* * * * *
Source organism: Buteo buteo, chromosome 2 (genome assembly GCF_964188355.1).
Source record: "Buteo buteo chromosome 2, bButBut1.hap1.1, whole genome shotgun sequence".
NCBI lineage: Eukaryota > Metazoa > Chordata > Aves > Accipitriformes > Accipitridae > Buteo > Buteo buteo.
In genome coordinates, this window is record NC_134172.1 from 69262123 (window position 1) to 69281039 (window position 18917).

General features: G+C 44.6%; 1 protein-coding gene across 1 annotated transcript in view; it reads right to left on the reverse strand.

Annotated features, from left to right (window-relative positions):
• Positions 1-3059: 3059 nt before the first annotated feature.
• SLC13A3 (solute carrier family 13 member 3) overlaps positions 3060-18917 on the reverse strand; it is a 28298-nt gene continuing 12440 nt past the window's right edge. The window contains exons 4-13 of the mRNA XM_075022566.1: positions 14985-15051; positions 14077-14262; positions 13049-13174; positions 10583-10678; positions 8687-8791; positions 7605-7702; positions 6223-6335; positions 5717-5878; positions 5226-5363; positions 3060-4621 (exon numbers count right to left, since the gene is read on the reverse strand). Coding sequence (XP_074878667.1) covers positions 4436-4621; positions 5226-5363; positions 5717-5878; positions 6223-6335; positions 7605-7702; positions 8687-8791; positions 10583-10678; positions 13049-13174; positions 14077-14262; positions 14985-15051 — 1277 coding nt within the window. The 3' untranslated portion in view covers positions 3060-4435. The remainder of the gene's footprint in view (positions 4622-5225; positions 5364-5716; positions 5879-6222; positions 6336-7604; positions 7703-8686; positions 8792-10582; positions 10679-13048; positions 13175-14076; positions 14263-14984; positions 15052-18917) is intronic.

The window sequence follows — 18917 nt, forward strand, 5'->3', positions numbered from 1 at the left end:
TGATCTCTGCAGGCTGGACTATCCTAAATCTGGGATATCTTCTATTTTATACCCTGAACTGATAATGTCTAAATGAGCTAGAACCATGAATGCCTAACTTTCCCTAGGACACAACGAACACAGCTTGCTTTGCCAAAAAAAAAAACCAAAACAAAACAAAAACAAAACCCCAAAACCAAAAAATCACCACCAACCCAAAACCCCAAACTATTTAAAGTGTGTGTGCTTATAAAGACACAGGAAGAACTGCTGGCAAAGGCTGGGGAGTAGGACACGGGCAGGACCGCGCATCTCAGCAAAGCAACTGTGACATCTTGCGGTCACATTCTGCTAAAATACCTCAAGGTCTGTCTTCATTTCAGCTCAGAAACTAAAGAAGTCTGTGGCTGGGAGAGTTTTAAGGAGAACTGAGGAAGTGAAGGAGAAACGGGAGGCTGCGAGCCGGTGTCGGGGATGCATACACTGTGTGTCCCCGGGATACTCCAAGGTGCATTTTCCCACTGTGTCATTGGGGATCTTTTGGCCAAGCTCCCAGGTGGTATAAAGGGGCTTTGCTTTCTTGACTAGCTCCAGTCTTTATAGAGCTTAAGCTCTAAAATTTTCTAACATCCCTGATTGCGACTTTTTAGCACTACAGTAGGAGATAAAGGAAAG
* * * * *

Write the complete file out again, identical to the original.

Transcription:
Source organism: Buteo buteo, chromosome 2 (genome assembly GCF_964188355.1).
Source record: "Buteo buteo chromosome 2, bButBut1.hap1.1, whole genome shotgun sequence".
NCBI lineage: Eukaryota > Metazoa > Chordata > Aves > Accipitriformes > Accipitridae > Buteo > Buteo buteo.
In genome coordinates, this window is record NC_134172.1 from 69262123 (window position 1) to 69281039 (window position 18917).

General features: G+C 44.6%; 1 protein-coding gene across 1 annotated transcript in view; it reads right to left on the reverse strand.

Annotated features, from left to right (window-relative positions):
• Positions 1-3059: 3059 nt before the first annotated feature.
• SLC13A3 (solute carrier family 13 member 3) overlaps positions 3060-18917 on the reverse strand; it is a 28298-nt gene continuing 12440 nt past the window's right edge. The window contains exons 4-13 of the mRNA XM_075022566.1: positions 14985-15051; positions 14077-14262; positions 13049-13174; positions 10583-10678; positions 8687-8791; positions 7605-7702; positions 6223-6335; positions 5717-5878; positions 5226-5363; positions 3060-4621 (exon numbers count right to left, since the gene is read on the reverse strand). Coding sequence (XP_074878667.1) covers positions 4436-4621; positions 5226-5363; positions 5717-5878; positions 6223-6335; positions 7605-7702; positions 8687-8791; positions 10583-10678; positions 13049-13174; positions 14077-14262; positions 14985-15051 — 1277 coding nt within the window. The 3' untranslated portion in view covers positions 3060-4435. The remainder of the gene's footprint in view (positions 4622-5225; positions 5364-5716; positions 5879-6222; positions 6336-7604; positions 7703-8686; positions 8792-10582; positions 10679-13048; positions 13175-14076; positions 14263-14984; positions 15052-18917) is intronic.

The window sequence follows — 18917 nt, forward strand, 5'->3', positions numbered from 1 at the left end:
TGATCTCTGCAGGCTGGACTATCCTAAATCTGGGATATCTTCTATTTTATACCCTGAACTGATAATGTCTAAATGAGCTAGAACCATGAATGCCTAACTTTCCCTAGGACACAACGAACACAGCTTGCTTTGCCAAAAAAAAAAACCAAAACAAAACAAAAACAAAACCCCAAAACCAAAAAATCACCACCAACCCAAAACCCCAAACTATTTAAAGTGTGTGTGCTTATAAAGACACAGGAAGAACTGCTGGCAAAGGCTGGGGAGTAGGACACGGGCAGGACCGCGCATCTCAGCAAAGCAACTGTGACATCTTGCGGTCACATTCTGCTAAAATACCTCAAGGTCTGTCTTCATTTCAGCTCAGAAACTAAAGAAGTCTGTGGCTGGGAGAGTTTTAAGGAGAACTGAGGAAGTGAAGGAGAAACGGGAGGCTGCGAGCCGGTGTCGGGGATGCATACACTGTGTGTCCCCGGGATACTCCAAGGTGCATTTTCCCACTGTGTCATTGGGGATCTTTTGGCCAAGCTCCCAGGTGGTATAAAGGGGCTTTGCTTTCTTGACTAGCTCCAGTCTTTATAGAGCTTAAGCTCTAAAATTTTCTAACATCCCTGATTGCGACTTTTTAGCACTACAGTAGGAGATAAAGGAAAG